Communicate consistently and clearlySince COVID-19 erupted, we have only detected a six-point increase -- from 13% to 19% -- in the percentage of U.S. employees strongly agreeing that their organization's leadership communicates effectively with the rest of the organization. Perhaps the lack of communication is due to a lack of information. Authority figures ought to sound authoritative, but it's easy to be wrong-footed in this business environment. So, leaders may avoid saying anything for fear of saying the wrong thing. That's logical, but it leaves employees uncertain about the organization's plans and their future in it. Uncertainty creates anxiety, and anxiety torpedoes performance. Neutralize that anxiety with clear, ongoing communication. More words are better than less, and even if you repeat yourself, you'll expand your influence. Let people know that you care about them, and when you can't give solid answers to business questions, talk about your culture and goals. Those are business issues, serious ones. Communicating them establishes social norms that keep your company resilient and -- if you incorporate the 12 elements of engagement -- inspires performance.
Lean on the leadership actions that are empirically proven to stabilize organizations and help them succeed. Specifically, communicate often and clearly, develop your managers, and support wellbeing.
Develop your managersThe best thing you can do for managers in 2022 is to develop them for the environment they face. Few were properly trained for managing a hybrid workplace. Most don't know how to capitalize on employees' strengths, much less coach them. And when a member of their team is hurting -- through burnout, illness, family conflicts or a lack of skills -- the manager hurts too.
The staggeringly high quit rate means many managers are doing more with less, and less, and less. It takes a toll.
Leaders run the play on wellbeingWellbeing is based on five elements (career, social, financial, physical and community) that work in tandem to create thriving lives. It's no surprise that wellbeing generally dipped during the pandemic, which damaged organizations. So, if you focus on fortifying wellbeing this year, your company can regain the wellbeing it lost, as well as a shockingly effective security system: We find that higher levels of organizational wellbeing track with lower levels of employee burnout, stress, worry, anxiety and depression -- while boosting trust, innovation and resiliency. Even engaged employees who are not thriving in their wellbeing have a higher risk of burnout. Just know that you'll have to run this play: Wellbeing is a leadership issue. Your HR function is probably well stocked with EAPs, but fewer than 10% of employees use them, according to SHRM. You have to bring wellbeing to people, not wait for them to seek it, and the messenger is the manager. Managers know employees better than anyone else, so they can coach wellbeing in the right way, at the right time -- provided they have the development they need. Without it, managers can flounder. Some are simply unnerved by the intimate nature of coaching wellbeing. For these managers, employees' physical and emotional wellness are a black box and should stay that way. That's understandable, but it doesn't fix problems. Development does. Well-designed, ongoing manager development sensitizes team leaders to the intersection of work and life, helps them initiate quality conversations that build trusting relationships, and shows them how to open doors to resources employees need. Development turns bosses into coaches. And highly effective coaches achieve better wellbeing, engagement and performance outcomes. Profit follows all those qualities. But there's an intangible benefit too: the confidence that comes from competence. Confidence is a pretty scarce resource these days. Even, sometimes, among leaders.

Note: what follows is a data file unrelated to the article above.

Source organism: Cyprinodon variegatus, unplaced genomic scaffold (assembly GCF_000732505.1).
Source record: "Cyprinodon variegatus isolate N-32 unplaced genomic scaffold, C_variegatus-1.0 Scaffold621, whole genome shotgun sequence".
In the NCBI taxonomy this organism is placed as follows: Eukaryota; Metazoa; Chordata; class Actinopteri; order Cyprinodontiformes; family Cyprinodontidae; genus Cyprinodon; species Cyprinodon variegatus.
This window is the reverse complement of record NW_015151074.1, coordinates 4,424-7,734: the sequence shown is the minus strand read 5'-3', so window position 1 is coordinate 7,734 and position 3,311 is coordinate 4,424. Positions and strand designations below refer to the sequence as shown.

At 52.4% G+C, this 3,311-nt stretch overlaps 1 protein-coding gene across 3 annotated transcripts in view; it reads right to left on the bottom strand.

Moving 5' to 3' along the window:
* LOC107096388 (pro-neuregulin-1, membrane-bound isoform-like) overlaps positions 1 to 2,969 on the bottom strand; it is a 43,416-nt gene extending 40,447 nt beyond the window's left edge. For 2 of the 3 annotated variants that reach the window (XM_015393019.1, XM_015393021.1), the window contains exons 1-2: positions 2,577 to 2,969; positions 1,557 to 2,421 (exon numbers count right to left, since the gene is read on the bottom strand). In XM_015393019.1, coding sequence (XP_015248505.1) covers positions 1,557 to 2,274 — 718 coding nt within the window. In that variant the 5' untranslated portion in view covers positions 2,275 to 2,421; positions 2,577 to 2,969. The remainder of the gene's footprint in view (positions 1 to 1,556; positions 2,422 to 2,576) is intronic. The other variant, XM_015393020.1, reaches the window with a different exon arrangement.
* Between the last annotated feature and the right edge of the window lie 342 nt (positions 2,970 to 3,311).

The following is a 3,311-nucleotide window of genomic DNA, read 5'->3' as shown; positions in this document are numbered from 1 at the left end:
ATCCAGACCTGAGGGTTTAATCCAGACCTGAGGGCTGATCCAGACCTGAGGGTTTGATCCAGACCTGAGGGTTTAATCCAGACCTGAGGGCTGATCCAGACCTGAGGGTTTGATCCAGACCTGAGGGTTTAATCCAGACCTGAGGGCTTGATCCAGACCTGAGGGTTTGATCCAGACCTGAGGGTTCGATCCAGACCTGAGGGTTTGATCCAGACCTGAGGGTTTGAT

What you can do nowWhat we used to believe -- about location and productivity, about reasonable employee expectations, about social norms in the workplace, about consumer demands, about leaders' realm of necessary expertise -- just doesn't hold up very well. When so many workplace truisms collapse, confidence takes a hit. Did you expect you'd have to be a public health and legislative expert on top of everything else? Yet you still have decisions to make. Those decisions still have consequences. Maybe greater consequences than ever before. And you can't wait until the ground stops shaking. What you can do now -- with confidence that outcomes will improve -- is communicate more often and clearly, develop well-prepared managers, and make wellbeing the business of your business. Those are going to be the biggest near-term demands on leaders. When all else is uncertain, that much you can be sure of.